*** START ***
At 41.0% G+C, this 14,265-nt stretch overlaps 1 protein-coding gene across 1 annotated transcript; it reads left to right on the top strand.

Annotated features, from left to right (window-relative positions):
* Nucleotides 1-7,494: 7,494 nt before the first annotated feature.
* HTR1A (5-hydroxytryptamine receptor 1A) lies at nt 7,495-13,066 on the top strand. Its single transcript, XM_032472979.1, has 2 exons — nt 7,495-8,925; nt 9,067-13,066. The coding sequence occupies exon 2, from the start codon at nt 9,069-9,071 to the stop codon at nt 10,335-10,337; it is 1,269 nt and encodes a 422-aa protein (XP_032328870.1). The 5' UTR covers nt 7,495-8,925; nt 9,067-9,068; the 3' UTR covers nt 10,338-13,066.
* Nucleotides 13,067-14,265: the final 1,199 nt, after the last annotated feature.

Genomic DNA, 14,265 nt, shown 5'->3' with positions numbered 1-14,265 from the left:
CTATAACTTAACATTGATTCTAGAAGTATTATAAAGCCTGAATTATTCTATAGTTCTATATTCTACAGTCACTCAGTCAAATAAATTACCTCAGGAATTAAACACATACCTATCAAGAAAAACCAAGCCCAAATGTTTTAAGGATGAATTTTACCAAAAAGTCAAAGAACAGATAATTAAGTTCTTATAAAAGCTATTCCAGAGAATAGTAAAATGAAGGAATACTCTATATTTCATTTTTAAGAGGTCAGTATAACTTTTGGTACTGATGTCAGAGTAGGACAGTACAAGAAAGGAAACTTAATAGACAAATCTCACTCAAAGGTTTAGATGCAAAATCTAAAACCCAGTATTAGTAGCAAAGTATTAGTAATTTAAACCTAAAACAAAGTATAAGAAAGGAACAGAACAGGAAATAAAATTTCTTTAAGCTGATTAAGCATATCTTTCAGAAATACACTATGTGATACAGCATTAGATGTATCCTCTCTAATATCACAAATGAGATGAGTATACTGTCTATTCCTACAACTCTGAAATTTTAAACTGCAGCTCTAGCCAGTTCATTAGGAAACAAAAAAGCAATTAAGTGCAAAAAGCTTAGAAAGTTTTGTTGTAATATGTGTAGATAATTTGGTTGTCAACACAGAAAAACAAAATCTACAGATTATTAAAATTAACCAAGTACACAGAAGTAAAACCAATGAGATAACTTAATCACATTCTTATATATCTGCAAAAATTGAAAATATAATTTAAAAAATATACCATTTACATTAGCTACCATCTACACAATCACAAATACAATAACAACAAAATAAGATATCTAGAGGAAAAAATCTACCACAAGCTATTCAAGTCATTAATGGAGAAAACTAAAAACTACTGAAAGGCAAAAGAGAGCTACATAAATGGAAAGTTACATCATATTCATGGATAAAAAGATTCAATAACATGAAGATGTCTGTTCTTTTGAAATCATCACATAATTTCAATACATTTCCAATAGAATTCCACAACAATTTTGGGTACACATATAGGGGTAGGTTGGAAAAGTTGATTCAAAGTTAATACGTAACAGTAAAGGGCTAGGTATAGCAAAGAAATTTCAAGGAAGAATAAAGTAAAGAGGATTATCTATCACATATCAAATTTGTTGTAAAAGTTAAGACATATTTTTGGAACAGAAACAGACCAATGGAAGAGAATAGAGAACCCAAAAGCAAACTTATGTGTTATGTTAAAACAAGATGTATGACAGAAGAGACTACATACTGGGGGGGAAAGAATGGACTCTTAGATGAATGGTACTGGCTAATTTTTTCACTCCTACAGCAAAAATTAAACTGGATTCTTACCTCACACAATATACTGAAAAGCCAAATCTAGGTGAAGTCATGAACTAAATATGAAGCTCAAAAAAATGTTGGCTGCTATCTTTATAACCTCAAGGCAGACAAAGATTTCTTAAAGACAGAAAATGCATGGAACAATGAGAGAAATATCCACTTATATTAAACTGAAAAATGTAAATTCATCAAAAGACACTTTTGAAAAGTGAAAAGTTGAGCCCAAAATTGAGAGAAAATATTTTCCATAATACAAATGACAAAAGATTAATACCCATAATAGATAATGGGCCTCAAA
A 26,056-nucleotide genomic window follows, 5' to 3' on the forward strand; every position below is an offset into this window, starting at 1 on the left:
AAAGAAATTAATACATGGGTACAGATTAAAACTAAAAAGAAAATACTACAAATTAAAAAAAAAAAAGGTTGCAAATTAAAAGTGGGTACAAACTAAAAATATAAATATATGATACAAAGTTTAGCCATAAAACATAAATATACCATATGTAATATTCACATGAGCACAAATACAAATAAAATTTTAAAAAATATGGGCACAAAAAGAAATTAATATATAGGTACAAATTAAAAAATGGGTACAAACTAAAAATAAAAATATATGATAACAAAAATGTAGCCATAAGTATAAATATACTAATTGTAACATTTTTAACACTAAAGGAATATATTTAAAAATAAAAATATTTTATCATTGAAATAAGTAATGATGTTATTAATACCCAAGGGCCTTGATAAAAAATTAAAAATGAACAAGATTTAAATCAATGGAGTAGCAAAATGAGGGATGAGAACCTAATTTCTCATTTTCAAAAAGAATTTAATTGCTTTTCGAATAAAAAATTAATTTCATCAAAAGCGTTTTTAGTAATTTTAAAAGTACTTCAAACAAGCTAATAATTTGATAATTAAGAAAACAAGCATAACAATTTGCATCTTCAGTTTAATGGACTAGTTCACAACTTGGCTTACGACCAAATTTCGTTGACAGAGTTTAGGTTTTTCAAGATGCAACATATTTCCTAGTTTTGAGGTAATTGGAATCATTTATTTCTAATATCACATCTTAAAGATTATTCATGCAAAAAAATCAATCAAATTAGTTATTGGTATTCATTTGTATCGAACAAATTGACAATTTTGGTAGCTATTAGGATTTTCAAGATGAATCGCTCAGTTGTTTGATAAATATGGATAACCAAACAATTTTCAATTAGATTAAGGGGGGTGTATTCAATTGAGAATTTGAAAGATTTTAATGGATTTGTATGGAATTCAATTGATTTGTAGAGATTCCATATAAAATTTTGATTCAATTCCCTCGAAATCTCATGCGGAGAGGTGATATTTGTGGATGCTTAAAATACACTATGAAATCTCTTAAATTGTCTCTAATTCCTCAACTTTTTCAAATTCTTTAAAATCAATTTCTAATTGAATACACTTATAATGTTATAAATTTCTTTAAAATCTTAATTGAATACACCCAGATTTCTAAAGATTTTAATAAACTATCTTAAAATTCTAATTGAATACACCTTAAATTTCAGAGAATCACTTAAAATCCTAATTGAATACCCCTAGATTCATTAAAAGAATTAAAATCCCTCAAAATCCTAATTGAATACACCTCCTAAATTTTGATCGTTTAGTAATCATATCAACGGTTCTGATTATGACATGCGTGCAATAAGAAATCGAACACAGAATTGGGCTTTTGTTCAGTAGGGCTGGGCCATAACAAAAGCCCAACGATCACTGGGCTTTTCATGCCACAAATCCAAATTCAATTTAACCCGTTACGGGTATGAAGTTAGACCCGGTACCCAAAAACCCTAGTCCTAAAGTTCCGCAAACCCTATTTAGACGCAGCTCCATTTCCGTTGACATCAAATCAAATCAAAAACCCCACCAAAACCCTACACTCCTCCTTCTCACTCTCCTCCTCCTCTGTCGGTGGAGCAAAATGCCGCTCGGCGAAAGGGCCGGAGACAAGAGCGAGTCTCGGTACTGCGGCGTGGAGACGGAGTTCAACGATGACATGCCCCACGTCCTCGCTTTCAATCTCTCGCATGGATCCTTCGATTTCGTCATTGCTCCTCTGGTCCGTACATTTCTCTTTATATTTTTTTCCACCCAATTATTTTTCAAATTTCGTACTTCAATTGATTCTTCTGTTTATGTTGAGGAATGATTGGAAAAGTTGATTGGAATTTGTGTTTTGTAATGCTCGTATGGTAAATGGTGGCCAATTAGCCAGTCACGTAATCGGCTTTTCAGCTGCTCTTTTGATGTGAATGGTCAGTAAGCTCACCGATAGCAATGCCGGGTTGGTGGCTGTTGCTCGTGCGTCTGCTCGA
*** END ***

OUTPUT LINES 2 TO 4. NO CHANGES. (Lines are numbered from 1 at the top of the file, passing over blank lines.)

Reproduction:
Annotated features, from left to right (window-relative positions):
* Nucleotides 1-7,494: 7,494 nt before the first annotated feature.
* HTR1A (5-hydroxytryptamine receptor 1A) lies at nt 7,495-13,066 on the top strand. Its single transcript, XM_032472979.1, has 2 exons — nt 7,495-8,925; nt 9,067-13,066. The coding sequence occupies exon 2, from the start codon at nt 9,069-9,071 to the stop codon at nt 10,335-10,337; it is 1,269 nt and encodes a 422-aa protein (XP_032328870.1). The 5' UTR covers nt 7,495-8,925; nt 9,067-9,068; the 3' UTR covers nt 10,338-13,066.